In over three decades, we have had small fragments of Ice Age European fossils of the Ibex but never have we had the opportunity to offer such a complete example as this. This amazing rarity is a nearly complete right side mandible of the Ice Age Ibex, found in the Carpathian Mountains in a cave deposit, in the same layer as Cave Bear remains. It shows stunning preservation with an extremely rare presence of ALL the molars and premolars - nothing missing or damaged! In almost all cases, fossil jaws lose teeth over time, especially the tiny premolar which this jaw still has! There is a hole at the underside of the ramus which has always been thought of by the former collector as well as us, that this is made from HUMAN PREHISTORIC HUNTERS. This is exactly the spot where one would open a hole to extract all the prized marrow, a highly nourishing food source of Neanderthal and Cro-Magnon people of prehistory.
Based on the odd and very clean broken opening at the bend in the jaw, it is quite possible that this specimen was the remain of a hunted kill by primitive human. Bones such as wild boar, ibex, etc. have been found in caves as a result of primitive human habitation. The majority of these bones are always broken to get to the highly-prized marrow. This break appears too clean to have been caused by natural causes and an opposing tooth impression is lacking on the other side suggesting animal predation. Most likely, the puncture was caused by a small pointed hand axe with a single blow. Most interesting is the location of the hole. This single opening would have been the most advantageous location to extract all marrow from the jaw!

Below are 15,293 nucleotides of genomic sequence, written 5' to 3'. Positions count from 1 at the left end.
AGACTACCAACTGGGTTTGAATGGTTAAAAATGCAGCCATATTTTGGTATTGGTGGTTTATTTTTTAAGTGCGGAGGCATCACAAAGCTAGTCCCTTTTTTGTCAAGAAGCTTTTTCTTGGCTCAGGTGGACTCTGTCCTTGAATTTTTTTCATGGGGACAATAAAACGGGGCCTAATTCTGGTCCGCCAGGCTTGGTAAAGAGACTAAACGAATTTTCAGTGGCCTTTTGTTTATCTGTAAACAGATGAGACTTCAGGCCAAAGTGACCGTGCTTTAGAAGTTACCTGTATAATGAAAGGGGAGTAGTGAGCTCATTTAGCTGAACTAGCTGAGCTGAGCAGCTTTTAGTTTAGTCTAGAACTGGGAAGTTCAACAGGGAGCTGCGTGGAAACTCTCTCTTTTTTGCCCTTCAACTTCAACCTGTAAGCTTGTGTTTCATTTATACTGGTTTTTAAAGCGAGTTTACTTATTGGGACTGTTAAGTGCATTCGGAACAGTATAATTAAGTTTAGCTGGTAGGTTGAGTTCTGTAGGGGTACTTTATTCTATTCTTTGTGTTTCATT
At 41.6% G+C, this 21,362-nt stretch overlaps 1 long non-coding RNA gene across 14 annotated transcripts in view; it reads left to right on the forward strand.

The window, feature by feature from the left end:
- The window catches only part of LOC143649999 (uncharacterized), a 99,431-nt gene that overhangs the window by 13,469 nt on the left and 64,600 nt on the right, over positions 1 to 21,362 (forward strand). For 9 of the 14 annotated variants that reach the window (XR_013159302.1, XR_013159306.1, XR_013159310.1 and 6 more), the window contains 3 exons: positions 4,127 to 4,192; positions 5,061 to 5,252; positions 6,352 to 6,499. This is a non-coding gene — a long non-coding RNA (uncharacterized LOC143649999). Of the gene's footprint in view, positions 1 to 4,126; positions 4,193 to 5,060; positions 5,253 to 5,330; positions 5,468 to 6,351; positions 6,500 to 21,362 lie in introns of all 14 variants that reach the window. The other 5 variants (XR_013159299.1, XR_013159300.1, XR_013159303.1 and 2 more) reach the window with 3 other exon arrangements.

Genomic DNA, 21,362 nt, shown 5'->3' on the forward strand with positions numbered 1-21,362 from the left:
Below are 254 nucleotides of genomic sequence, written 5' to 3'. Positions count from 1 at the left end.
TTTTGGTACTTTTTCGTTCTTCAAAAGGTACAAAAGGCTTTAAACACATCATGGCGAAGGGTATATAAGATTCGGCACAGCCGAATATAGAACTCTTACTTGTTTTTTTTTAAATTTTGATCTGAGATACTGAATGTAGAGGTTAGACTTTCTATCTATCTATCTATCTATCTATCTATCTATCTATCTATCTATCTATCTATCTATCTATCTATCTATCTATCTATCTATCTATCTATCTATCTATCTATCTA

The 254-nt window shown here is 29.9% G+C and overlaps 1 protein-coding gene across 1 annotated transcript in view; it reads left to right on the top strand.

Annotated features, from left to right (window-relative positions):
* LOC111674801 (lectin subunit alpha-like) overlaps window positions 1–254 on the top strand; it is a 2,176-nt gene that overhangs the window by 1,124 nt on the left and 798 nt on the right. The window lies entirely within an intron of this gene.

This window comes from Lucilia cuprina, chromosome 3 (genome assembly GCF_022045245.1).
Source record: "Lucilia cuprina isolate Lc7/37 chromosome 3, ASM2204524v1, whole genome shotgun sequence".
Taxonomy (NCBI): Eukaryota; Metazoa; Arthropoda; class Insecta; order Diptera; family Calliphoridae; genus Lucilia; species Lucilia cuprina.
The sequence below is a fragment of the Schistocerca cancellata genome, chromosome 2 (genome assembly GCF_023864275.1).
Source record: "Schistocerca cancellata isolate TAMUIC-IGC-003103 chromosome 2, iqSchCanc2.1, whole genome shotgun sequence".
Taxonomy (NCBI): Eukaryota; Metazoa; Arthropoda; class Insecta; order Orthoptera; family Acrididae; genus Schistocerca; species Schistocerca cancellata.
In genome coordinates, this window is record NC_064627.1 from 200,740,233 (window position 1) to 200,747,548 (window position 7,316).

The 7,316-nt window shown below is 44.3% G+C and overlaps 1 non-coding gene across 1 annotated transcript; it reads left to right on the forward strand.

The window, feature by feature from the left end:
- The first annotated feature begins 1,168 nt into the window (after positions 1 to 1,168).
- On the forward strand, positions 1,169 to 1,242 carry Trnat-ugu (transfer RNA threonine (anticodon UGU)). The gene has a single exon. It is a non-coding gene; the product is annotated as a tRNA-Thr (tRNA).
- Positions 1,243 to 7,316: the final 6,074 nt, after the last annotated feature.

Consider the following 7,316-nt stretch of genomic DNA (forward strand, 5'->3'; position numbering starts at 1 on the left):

The Capra ibex is a wild mountain goat that thrived during the Ice Age in Europe. It is one of the most famous animals depicted on numerous cave drawings and paintings. No doubt, with its exotic and impressive horn display and unmatched skill in climbing rocky terrain, it was a revered and respected beast by prehistoric humans. This animal possessed very large curved horns with pronounced ridges running across the full length of these horns. They were stout beasts with short legs and hoofed feet that were especially designed for irregular terrain. These creatures are alive today in limited regions and are called the Alpine Ibex. They thrive in the most extreme and hazardous environments, consisting of arctic-like temperatures and seemingly impossible to navigate rocky mountain faces. Even today, very little is known about these animals because their habitat is practically unreachable by scientists for study. Aside from their magnificent horns, their hooves are uniquely designed to maintain a sure footing on rock.
Capra ibex live in herds from 7 to 30 individuals with some males living alone. They are diurnal animals meaning they are active during the day, with their most active periods being early morning and late afternoon. Their height at the shoulders range from 2.3 to 3.1 feet. Body weights range from 88 to 264 pounds. Horn lengths have been measured up to 40 inches. Life spans run from 10 to 14 years.
The Capra ibex has an uncanny ability to negotiate the most dangerous rock cliffs and ledges with seemingly careless abandon giving it the appearance that it has magical abilities. The imagery of seeing these animals playing and hopping from rock to rock on a near vertical cliff, is an unbelievable sight and was likely just as amazing to Neanderthal and Cro-Magnon prehistoric humans, explaining their popularity in prehistoric art..